# limit superior of $\cos(x^2)-\cos[(x+1)^2]$ as $x \rightarrow \infty$

I am trying to prove that the limit superior of $\cos(x^2)-\cos[(x+1)^2]=2$ as $x \rightarrow \infty.$ I was trying to construct a subsequence that converges to 2 (along the lines of $\sqrt{2 \pi k}$) to no avail. Appreciate if anyone can offer any hints on how to proceed with this.

Here is the general fact: if $a/b$ is irrational and $c$ is an arbitrary real number, then in the sequence $c+na,n\in\mathbb N$ there are elements close enough to a multiple of $b$ for arbitrary large $n$. To prove this, first note that we can divide $a$ and $c$ by $b$ and so assume $b=1$, $a$ irrational. Then consider the sequence $\{c+na\}$ - the fractional part of $c+na$. Because of irrationality of $a$ no two elements of this sequence coincide, but if we subdivide the segment $[0,1]$ into small pieces of length $\varepsilon$, there are, of course, those $c+na$ and $c+ma$ whose fractional parts lie in the same piece, so $(n-m)a$ is $\varepsilon$-close to an integer, but not an integer. Then we can find $k$ such that $c+k(n-m)a$ is $\varepsilon$-close to an integer.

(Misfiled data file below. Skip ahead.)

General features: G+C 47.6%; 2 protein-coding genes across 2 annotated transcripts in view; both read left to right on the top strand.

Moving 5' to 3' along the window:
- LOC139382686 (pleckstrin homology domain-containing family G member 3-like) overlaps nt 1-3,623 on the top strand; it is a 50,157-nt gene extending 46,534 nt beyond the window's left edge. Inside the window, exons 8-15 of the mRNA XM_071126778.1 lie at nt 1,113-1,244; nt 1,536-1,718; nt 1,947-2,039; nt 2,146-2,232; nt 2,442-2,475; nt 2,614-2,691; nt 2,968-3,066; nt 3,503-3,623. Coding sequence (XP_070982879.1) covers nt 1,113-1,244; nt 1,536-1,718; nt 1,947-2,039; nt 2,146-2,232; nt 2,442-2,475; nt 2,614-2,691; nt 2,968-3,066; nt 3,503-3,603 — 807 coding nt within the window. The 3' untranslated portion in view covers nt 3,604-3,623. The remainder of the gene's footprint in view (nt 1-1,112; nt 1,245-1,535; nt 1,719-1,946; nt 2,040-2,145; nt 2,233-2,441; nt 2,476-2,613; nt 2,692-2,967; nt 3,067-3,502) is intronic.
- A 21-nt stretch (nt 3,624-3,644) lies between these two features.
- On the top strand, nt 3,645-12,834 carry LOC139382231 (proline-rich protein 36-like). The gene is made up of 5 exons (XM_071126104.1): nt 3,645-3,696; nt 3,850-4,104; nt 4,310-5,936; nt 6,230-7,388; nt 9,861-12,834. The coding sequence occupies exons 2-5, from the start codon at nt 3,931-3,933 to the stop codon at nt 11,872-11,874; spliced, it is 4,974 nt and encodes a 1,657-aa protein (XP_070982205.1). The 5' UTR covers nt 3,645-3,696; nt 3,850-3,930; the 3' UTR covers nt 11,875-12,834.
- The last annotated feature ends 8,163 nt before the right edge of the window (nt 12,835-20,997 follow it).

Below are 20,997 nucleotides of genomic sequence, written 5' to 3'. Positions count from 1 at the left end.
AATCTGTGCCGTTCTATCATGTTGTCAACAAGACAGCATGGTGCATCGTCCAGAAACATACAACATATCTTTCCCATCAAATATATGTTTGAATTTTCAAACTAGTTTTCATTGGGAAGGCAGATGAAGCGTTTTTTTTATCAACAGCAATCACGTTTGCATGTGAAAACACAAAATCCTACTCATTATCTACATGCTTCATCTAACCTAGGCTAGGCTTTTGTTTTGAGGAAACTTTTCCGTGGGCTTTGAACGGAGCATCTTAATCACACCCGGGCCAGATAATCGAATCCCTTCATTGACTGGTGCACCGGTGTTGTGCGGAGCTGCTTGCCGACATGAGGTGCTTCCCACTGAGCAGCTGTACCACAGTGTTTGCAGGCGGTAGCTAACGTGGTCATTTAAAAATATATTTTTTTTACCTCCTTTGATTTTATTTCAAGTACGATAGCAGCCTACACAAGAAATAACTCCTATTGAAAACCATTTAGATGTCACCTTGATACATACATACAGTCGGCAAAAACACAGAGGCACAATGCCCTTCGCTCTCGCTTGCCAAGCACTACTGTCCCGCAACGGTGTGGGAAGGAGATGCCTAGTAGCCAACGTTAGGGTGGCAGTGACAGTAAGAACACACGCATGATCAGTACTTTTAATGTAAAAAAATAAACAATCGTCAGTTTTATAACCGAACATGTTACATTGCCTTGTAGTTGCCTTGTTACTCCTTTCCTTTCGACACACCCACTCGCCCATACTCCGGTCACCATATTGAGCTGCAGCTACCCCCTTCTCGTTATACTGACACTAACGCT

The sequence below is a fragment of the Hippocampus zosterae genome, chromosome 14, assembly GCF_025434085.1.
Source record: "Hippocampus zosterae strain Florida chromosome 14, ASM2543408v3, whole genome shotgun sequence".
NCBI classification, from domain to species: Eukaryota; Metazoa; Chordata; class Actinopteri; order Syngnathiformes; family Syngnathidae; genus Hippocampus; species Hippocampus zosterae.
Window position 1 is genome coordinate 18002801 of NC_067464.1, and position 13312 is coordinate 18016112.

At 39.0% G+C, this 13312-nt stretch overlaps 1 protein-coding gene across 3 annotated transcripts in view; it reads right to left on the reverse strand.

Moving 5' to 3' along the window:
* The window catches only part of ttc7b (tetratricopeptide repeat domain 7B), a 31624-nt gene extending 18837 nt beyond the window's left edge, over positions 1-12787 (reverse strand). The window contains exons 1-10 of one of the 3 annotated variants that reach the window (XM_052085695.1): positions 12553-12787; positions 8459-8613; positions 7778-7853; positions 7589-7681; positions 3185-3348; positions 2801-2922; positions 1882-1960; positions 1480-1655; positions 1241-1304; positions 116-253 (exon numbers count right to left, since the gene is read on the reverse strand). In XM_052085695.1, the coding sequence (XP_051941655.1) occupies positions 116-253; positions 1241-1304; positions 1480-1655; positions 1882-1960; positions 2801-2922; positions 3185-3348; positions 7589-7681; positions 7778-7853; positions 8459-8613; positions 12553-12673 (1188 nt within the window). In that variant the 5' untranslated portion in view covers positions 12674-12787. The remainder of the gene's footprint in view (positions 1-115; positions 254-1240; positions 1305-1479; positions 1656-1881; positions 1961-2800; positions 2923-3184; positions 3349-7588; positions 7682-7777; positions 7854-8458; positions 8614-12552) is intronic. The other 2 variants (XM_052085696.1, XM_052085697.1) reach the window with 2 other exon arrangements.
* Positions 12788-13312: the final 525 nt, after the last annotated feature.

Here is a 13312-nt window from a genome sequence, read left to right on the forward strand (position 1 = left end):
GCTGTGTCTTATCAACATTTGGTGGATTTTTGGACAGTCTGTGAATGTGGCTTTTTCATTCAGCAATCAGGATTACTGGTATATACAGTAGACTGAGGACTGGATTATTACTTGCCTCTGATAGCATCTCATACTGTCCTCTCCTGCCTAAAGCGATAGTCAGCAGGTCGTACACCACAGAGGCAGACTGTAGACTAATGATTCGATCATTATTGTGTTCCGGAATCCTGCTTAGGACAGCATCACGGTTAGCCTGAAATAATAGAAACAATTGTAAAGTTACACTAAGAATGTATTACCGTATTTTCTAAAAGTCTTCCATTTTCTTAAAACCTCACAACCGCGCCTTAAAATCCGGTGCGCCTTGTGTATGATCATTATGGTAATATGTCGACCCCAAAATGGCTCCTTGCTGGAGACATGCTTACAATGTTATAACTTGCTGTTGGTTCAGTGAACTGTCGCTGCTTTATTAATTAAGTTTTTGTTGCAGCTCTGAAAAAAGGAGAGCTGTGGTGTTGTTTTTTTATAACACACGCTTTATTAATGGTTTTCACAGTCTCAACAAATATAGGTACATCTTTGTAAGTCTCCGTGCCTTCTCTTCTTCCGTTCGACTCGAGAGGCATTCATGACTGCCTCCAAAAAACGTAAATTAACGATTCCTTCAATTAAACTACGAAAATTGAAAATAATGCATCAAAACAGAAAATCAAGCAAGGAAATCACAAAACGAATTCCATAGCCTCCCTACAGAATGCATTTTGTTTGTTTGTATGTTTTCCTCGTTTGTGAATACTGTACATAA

Now we need in fact $\pi+(\sqrt{2\pi k}+1)^2$ to be arbitrarily close to some multiple of $2\pi$ (then the second $\cos$ is close to $-1$). But this is equivalent for $(1+\pi)+2\sqrt{2\pi k}$ to be close to a multiple of $2\pi$. If we take $k=n^2,c=1+\pi,a=2\sqrt{2\pi},b=2\pi$ this will follow from the fact above and irrationality of $\pi$ which is not easy to prove, but at least well-known.